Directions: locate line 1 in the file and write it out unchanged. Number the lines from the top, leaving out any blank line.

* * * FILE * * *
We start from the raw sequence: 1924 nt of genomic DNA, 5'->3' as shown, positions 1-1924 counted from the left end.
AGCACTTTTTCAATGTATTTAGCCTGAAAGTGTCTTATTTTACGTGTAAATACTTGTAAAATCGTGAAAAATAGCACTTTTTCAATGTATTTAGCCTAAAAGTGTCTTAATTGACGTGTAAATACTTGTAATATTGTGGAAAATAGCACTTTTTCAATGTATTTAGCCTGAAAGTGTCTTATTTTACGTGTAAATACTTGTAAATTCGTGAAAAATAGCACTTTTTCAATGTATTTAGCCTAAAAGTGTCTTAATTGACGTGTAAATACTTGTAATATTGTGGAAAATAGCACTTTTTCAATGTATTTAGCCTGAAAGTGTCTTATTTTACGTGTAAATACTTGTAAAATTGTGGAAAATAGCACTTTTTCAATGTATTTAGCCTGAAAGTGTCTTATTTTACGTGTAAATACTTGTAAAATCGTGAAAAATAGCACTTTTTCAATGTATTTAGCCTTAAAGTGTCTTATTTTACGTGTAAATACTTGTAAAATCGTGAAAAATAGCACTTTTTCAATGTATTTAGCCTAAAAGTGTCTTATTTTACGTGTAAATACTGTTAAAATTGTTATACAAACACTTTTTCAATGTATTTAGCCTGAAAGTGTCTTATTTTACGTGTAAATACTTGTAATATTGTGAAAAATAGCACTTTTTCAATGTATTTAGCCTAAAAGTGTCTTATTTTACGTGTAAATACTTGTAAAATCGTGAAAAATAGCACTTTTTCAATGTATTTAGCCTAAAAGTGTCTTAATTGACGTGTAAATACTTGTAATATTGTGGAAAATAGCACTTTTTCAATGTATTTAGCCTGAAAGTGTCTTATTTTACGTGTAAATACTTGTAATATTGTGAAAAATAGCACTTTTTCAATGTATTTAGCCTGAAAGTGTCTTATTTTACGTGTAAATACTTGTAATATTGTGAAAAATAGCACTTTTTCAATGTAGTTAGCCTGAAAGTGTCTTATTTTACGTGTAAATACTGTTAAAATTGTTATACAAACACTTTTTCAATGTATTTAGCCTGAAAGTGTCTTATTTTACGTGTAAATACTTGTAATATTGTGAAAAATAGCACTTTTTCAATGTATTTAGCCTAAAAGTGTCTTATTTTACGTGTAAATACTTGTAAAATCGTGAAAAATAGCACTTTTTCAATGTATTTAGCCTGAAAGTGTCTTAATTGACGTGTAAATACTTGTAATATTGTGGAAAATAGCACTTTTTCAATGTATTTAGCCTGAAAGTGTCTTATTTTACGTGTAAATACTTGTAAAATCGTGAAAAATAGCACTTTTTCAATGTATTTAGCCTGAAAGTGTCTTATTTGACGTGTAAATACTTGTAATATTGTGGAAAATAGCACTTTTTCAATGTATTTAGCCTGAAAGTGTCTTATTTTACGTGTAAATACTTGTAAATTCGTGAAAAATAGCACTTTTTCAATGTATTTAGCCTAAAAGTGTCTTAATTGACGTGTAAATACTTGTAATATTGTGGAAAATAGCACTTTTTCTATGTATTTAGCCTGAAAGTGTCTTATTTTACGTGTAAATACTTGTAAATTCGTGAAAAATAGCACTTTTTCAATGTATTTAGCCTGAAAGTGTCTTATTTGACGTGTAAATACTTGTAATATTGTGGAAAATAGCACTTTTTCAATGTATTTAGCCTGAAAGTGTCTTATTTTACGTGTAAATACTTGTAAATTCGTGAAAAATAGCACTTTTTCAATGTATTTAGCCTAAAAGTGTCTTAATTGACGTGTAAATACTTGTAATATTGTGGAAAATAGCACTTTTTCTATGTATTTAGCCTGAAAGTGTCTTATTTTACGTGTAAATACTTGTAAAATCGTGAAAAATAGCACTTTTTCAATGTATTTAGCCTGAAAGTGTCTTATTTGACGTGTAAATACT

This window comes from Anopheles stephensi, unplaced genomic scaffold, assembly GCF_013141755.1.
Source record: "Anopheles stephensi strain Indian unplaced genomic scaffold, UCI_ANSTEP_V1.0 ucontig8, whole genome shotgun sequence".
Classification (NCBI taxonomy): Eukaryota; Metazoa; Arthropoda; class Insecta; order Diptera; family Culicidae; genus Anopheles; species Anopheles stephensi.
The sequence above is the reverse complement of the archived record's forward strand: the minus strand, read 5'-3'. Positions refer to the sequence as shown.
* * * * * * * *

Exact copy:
We start from the raw sequence: 1924 nt of genomic DNA, 5'->3' as shown, positions 1-1924 counted from the left end.